With its long rows of strip malls, fast food outlets and winding residential streets, Thornhill, Ont. looks like any other middle-class suburb in Canada.
But the Toronto 'burb is also the birthplace of recording artists The Philosopher Kings, Hayden, By Divine Right and Moxy Fruvous -- The Latter of which just released and album of the very same name.
As singer Jian Ghomeshi explains, Thornhill the Cd is less of a tribute to the place than it is a celebration of the quartet's musical roots.
"It's a paean to being 15 years old, going to basement parties and coming of age musically," says Ghomeshi, who met with his Fruvous bandmates in the theatre program at their Thornhill high school.
As kids in the mid-'80s, they all discovered The Rolling Stones, The Beatles, The Who and The Grateful Dead at the same time -- along with the libations that went a long with them.
"It was a bit of stoner culture," Ghomeshi says.
Thornhill the CD, the group's first for pioneering indie label True North, is a clear and obvious tribute to the Beatles. If that seems arrogant -- the Beatles, after all, were "bigger than God" -- Moxy Fruvous couldn't care less.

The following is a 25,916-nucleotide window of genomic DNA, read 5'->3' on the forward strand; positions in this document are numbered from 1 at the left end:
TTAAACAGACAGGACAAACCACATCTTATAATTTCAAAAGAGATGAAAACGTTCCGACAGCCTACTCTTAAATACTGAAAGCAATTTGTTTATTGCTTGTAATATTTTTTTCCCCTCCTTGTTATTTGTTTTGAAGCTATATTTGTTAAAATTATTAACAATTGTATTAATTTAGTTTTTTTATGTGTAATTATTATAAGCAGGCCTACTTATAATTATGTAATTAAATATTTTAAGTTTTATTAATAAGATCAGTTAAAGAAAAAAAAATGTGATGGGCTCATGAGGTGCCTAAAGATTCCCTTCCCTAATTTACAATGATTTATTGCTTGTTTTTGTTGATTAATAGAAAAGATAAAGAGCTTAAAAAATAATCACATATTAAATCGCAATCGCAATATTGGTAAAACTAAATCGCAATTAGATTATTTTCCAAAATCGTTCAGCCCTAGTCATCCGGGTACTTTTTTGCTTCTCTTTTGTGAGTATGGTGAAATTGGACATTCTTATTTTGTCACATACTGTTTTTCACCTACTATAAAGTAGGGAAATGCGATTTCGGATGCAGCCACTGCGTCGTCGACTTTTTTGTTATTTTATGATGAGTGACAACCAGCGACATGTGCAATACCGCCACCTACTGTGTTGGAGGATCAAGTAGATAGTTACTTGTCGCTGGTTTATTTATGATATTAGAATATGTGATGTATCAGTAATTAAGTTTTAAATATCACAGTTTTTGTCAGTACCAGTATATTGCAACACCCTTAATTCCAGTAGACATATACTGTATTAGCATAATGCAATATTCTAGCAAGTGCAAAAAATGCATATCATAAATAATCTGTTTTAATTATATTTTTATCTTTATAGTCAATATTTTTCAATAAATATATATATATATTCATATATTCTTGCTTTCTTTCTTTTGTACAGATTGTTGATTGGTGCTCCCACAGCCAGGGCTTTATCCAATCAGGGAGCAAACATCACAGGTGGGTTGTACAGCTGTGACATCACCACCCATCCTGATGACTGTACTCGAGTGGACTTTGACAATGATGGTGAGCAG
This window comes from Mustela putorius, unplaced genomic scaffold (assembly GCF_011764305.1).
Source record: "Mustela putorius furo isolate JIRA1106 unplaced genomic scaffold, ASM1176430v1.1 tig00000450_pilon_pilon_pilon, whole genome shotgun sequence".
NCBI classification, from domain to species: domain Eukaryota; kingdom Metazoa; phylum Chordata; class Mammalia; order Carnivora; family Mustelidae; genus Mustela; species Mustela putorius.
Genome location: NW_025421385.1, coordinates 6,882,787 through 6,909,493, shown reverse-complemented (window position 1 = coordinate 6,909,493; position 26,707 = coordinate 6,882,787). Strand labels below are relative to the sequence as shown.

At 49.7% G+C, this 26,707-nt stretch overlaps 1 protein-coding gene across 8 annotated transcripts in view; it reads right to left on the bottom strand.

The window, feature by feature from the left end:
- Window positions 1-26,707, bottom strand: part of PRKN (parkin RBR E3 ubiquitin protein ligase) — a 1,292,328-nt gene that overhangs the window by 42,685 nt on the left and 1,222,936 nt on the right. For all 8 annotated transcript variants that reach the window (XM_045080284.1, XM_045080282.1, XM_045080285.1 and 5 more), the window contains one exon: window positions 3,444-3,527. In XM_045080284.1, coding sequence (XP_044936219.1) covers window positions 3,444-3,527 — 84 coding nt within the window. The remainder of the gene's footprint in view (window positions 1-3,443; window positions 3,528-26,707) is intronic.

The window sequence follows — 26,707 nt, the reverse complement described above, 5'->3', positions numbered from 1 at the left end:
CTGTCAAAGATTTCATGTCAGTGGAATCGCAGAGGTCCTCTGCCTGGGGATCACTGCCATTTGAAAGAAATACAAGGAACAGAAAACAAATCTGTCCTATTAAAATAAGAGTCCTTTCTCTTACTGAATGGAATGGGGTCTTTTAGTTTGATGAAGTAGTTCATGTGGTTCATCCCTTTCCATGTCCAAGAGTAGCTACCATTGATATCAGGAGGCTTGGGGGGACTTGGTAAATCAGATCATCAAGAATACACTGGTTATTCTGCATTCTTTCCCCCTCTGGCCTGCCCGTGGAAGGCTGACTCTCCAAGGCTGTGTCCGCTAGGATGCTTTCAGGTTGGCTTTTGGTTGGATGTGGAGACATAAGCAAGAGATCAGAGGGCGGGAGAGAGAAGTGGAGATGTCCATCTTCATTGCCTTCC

Just like the Barenaked Ladies, albeit on a much smaller scale, Moxy Fruvous has revived its career in the United States.
Meanwhile, in Winnipeg -- the home of the group's most loyal Canadian fans -- Moxy fruvous performs in venues such as the 300-seat West End Cultural Centre. Moxy will return to the WECC for one show tomorrow night.
Moxy Fruvous was that flavour in 1994, the year Bargainville was released in Canada. Now, Ghomeshiclaims that life is better outside the spotlight -- an oft-repeated cliche that is nonetheless believable in this case. "We're an underground phenomenon in the U.S." he says, citing the band's Web presence (eight sites and counting) as proof. "That feels better, because you don't have to worry (that) the teenage girls at your show are only there because they saw the video."